June 3, 2003
Why there is Separation of Church & State
Since we will keep hearing from religious people who are going to be trying even harder now to get their "Christianity" further into our Government, I'd like to offer some words on the matter:
While the founders of our government were very religious men, there is an absence of religious doctrine in the Constitution and in the Bill of Rights. How else to ensure that all religions get fair and equal attention by the law? Only by the lack of any one particular religion in the law can we have the assurance that all religions are equal before the law. That this is the case in our Constitution and in our Bill of Rights cannot be denied.
Yes, the founding fathers were religious. Yes, much of society is religious. The lack of religious doctrine in our country's Constitution does not mean that religion is not to be part of our society, only our government. It really is important to have a society that loves its neighbors, that is charitable, that is peaceful and forgiving. Religion provides for that and more.
However, in a greatly diverse country such as ours, we need equality. And the cornerstone of our Constitution is equality.
And the only way to ensure that all religions are equal before the law is to not have religion as part of that law.
We want, for example, to make sure that Christians are not treated less than or otherwise than the rest of society. This is extremely important. But we also want the same for Catholics, Protestants, Baptists, Buddhists, Mormons, Muslims, Hindus, Jews, Shintos, Sikhs, and atheists.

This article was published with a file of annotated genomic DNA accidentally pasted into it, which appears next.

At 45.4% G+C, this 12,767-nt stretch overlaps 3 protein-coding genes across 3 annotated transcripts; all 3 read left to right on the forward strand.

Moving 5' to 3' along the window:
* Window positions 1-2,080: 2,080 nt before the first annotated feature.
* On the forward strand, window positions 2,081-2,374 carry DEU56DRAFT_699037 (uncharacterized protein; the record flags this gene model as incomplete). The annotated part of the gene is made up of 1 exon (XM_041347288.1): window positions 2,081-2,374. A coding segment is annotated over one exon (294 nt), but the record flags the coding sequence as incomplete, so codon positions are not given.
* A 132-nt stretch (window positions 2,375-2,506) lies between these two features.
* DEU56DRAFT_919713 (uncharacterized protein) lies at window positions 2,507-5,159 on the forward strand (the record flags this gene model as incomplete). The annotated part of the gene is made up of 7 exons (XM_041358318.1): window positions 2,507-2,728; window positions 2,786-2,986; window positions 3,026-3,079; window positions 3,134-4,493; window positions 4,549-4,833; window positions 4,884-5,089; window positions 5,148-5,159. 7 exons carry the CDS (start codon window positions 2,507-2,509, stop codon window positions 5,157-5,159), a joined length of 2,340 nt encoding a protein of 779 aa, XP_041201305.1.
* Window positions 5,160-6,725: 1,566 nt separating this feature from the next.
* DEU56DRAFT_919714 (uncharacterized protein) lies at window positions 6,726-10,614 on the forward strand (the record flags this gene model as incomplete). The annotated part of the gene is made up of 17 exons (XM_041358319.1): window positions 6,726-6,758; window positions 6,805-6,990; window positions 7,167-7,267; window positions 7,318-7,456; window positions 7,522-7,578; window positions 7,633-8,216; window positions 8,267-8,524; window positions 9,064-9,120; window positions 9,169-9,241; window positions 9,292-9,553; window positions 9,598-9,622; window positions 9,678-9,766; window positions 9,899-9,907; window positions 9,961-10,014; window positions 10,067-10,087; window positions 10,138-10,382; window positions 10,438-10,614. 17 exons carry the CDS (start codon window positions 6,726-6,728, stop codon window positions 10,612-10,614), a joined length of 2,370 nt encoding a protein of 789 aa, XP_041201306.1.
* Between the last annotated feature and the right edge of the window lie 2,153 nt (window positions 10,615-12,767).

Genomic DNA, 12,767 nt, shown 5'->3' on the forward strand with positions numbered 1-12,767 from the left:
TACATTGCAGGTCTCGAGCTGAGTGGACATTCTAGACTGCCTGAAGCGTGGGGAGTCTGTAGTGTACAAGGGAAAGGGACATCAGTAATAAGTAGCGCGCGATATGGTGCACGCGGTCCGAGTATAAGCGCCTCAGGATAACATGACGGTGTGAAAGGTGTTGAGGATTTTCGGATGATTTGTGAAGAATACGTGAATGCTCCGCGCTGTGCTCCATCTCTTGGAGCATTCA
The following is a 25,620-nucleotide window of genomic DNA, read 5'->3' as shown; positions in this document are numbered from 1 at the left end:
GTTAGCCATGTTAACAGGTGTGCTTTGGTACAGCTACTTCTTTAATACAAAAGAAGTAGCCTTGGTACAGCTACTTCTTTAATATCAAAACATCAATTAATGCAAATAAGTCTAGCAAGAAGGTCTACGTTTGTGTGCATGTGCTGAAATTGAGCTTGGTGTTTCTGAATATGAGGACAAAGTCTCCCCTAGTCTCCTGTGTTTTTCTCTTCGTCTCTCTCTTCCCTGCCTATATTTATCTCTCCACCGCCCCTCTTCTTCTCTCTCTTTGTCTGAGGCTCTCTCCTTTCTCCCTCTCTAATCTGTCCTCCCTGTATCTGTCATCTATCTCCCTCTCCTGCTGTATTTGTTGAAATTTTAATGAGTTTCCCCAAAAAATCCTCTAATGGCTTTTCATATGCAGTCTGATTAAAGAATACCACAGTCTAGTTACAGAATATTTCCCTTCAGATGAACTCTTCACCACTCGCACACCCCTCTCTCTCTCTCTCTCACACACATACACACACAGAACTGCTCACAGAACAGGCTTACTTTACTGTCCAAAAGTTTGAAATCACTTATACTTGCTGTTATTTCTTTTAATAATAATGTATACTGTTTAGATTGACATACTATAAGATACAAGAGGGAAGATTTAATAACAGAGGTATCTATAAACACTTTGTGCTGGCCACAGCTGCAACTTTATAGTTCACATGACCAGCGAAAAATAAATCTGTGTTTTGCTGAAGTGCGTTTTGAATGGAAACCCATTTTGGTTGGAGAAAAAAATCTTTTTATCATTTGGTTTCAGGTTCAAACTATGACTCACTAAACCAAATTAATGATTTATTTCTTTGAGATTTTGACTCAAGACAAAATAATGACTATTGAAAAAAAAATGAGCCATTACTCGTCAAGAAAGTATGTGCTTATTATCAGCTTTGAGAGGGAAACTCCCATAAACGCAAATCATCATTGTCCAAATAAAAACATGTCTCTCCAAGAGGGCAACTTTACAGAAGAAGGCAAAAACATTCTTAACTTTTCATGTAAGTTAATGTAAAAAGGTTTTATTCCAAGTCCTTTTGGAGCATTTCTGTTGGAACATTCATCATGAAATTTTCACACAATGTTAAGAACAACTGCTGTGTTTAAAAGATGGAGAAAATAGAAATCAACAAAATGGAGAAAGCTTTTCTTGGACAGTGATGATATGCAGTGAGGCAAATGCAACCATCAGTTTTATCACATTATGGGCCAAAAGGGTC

Also, we want to make sure that no religion is treated better than, or allotted more privilege than, any other religion.
Ensuring equality is very simple; the separation of church and state.
The architects of our republic knew this.
We only need to recall Thomas Jefferson's often-quoted words to understand this:
Believing with you that religion is a matter which lies solely between man & his god, that he owes account to none other for his faith or his worship, that the legitimate powers of government reach actions only, and not opinions, I contemplate with sovereign reverence that act of the whole American people which declared that their legislature should make no law respecting an establishment of religion, or prohibiting the free exercise thereof, thus building a wall of separation between church and state.
If anyone would like to know more (certainly people are not going to just take my word for this and are going to research historical facts), I would suggest starting at FindLaw's website: U.S. Constitution Case Code. Of particular interest would be the annotations to the First Amendment.
Some people will of course sneer about "make no law" in TJs quote, but in all cases of Church/State merging, laws will have to be created even if they are as unassuming as "we shall allow [put your doctrine here] on State walls." You can call this point a nit, but Law is about picking nits, isn't it?